An outreach group in Grande Prairie is applying to open a mobile clinic for supervised drug consumption, possibly by the summer.
Non-profit group HIV North concluded a needs assessment for the site in August 2017. Executive director Melissa Byers said the next step is community consultation, which will start in March.
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"With the overdoses we're seeing in our community, we need to have a site up as soon as possible," Byers said, citing daily overdoses her staff and clients report in the northern Alberta city of 63,000 people.
"We're hoping we can work with [the] community to create a mobile site that's going to be operating in a safe way that's also beneficial to the community surrounding us."
Once consultation ends in April, HIV North will apply for funding from the provincial government. Byers hopes to have permission from Health Canada by mid-May to open the site.
The proposed mobile unit would accommodate up to six clients at a time, with room for observation and counselling.
Clients must bring their own drugs, which they can use in a sterile space.
'It's very much needed'
Cameron Murie says a supervised consumption site would have helped him overcome a years-long morphine addiction.
Murie developed a dependency on the powerful painkiller after a serious motorcycle accident in the late 1990s.
For nearly two decades, he struggled to get clean.
"I can sit here and blame the doctors and all that, but they were doing what they thought was right," Murie said.
Staff at HIV North and the St. Lawrence Centre homeless shelter in Grande Prairie helped connect Murie with the resources he needed about four years ago. He now volunteers at the shelter.
Others in the city need the same chance to connect, Murie said.
"A lot of these people, they have nowhere else to go," he said. "They're basically homeless, they feel they're the bottom of the barrel of society. I know. I was one of them.
"I know what it's like to be totally alone and say, 'Well this drug is my best friend now.' It does what it's supposed to do every time. It never lets you down. But the drug, sooner or later, will kill you."
Murie has lost two close friends to opioid overdoses. He has also witnessed at least half a dozen overdoses at the St. Lawrence Centre, he said.
"It's very much needed, very badly in this town," he said about the proposed supervised consumption site.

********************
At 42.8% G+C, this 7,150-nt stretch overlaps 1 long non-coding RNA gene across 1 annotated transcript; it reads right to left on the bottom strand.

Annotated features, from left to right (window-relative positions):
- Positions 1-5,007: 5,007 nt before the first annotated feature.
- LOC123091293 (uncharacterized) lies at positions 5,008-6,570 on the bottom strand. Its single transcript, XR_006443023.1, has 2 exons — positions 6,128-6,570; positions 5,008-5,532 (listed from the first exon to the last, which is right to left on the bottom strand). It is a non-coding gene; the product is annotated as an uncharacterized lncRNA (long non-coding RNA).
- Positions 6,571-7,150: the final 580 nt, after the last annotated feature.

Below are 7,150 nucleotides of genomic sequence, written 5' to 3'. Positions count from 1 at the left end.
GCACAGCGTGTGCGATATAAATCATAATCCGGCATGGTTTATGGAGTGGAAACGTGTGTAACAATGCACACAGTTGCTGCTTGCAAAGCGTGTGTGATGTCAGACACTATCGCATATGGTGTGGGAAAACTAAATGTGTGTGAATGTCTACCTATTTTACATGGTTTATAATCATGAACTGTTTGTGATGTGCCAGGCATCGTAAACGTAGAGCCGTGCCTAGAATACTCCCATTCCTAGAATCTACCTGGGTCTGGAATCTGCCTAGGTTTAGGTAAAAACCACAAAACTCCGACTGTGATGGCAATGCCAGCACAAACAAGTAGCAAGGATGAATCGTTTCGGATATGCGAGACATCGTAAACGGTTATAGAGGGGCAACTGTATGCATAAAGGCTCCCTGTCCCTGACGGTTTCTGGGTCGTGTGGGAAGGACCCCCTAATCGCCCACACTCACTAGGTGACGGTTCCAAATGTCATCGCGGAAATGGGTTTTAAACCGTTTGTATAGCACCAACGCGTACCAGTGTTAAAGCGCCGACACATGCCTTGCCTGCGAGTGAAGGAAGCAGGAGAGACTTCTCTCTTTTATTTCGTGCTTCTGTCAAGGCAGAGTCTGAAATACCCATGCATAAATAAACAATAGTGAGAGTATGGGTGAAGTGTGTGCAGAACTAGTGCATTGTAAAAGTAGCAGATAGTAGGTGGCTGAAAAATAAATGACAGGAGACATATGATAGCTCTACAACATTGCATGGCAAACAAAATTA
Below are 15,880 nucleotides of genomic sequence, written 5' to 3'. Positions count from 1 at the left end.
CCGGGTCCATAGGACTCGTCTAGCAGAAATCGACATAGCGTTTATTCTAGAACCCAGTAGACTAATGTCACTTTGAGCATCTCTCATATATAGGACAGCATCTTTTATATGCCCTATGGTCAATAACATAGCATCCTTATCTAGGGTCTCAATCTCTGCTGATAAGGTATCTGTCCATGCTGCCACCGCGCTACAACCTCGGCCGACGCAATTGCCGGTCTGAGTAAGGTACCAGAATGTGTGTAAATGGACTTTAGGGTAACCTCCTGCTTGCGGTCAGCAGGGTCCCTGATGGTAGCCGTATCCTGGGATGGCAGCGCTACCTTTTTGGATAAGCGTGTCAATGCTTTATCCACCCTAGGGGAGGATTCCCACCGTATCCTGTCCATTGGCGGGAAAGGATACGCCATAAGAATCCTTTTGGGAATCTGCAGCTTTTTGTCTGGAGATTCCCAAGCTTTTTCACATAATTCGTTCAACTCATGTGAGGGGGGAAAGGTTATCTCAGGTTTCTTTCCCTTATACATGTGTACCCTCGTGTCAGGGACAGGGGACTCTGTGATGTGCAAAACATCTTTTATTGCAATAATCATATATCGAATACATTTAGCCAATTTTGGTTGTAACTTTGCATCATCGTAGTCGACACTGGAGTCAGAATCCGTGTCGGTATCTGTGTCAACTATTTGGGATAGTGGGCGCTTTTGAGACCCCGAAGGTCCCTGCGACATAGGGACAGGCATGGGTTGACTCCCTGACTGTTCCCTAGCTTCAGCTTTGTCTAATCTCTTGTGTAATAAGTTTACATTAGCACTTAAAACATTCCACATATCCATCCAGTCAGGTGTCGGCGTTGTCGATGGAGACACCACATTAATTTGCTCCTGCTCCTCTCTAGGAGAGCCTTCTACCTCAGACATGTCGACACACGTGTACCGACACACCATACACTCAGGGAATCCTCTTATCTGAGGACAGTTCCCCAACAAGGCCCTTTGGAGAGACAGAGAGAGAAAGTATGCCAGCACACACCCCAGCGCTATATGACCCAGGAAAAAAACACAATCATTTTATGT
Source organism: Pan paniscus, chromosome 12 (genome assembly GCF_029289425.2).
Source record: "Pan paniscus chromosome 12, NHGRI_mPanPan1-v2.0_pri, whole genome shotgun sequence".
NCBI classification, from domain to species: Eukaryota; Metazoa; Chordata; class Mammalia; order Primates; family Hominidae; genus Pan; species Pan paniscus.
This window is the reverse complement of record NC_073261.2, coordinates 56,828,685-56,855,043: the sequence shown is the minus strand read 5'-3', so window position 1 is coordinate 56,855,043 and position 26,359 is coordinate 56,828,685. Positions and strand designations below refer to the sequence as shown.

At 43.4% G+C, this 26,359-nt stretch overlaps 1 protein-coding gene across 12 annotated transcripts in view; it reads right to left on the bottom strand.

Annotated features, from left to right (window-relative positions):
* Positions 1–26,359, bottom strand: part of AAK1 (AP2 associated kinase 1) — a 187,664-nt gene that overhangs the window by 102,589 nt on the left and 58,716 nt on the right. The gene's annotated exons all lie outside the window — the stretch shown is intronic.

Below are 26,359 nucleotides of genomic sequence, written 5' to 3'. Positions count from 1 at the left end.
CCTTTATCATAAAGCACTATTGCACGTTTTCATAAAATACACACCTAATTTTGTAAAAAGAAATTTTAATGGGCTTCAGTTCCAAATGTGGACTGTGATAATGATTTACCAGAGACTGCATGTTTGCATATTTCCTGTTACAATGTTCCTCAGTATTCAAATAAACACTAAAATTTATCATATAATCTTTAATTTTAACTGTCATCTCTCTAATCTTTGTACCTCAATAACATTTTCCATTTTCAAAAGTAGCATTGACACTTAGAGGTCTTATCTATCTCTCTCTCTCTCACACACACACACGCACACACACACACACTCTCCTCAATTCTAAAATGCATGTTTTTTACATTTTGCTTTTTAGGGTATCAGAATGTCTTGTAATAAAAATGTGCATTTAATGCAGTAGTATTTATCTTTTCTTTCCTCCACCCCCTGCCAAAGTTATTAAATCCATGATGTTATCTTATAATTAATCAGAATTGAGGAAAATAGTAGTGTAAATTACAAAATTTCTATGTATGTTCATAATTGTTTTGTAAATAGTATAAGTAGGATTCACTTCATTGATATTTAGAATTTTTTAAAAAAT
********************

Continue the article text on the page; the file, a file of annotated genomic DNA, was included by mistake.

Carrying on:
"I'd rather have people doing it where there's somebody around," he added. "If not, they'd be out in the bush in the middle of nowhere and no one's going to find them until spring."
'The drugs are already in your community, it's just behind closed doors.' - Cameron Murie, St. Lawrence Centre
A mobile clinic would reduce the risk of fatal overdoses and dangerous infections through dirty needles, Murie said.
The site would also keep the community safe by allowing drug users to work through their addictions in a controlled environment, he added.
"Drugs are never going to go away," Murie said. "The drugs are already in your community, it's just behind closed doors.
"Would you rather have someone in the bushes behind your house doing a needle, or someone where the needle's not going to get on the street?"
'Not going to be this crazy free-for-all'
Outreach groups throughout Alberta have applied for supervised drug consumption sites, both mobile and stationary.
Health Canada has approved half a dozen applications from cities including Edmonton and Lethbridge.
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Calgary's supervised consumption clinic at the Sheldon M. Chumir Centre was the first in the province to open permanently last month.
More than 2,550 people used a temporary site in the centre's parking lot from Oct. 30 to Dec. 31, 2017.
Over two months, staff managed 55 overdoses and referred 45 clients to social support services, according to Alberta Health Services.
Dr. Elaine Hyshka, co-chair of Alberta's Opioid Emergency Response Commission, said the numbers prove supervised drug consumption sites can save lives.
"They can seem a bit counterintuitive," Hyshka said. "But really the evidence is quite clear that they have strong public health benefits."
The sites can also reduce the impact drug users have on communities, she said. Staff are able to safely dispose of needles and can step in when something goes wrong.
"I'm glad to see that work on supervised consumption services is moving forward in Grande Prairie and I think that they certainly do have a potential to reduce opioid poisonings in that community.
"They won't end the opioid crisis, but they're an important part of care for people who are using, and they will save lives."
'They won't end the opioid crisis, but they're an important part of care for people who are using, and they will save lives.' - Dr. Elaine Hyshka, Opioid Emergency Response Commission
A mobile site, though smaller, works in the same way as a clinic, Hyshka said.
HIV North wants to use a mobile model to shuttle between overdose hotspots in Grande Prairie, Byers said.
"It's not going to be this crazy free-for-all where everybody's just kind of out on the street using drugs or high," Byers said. "It is a place where people can come and use drugs but it's also a place where people can come and connect."
Opening a mobile site is also simpler and less expensive than a permanent site, she added.
City planner Cameron Thompson said there are no bylaws that can stop a mobile clinic from opening in Grande Prairie.
The city will support HIV North during the consultation phase but won't be involved in running the site, Thompson said.
"Administration will work with HIV North to engage the public in a variety of different ways to make sure the public is heard and they know what's going on right from the beginning," Thompson said.
He said the city has not yet taken a stance on the proposed mobile clinic.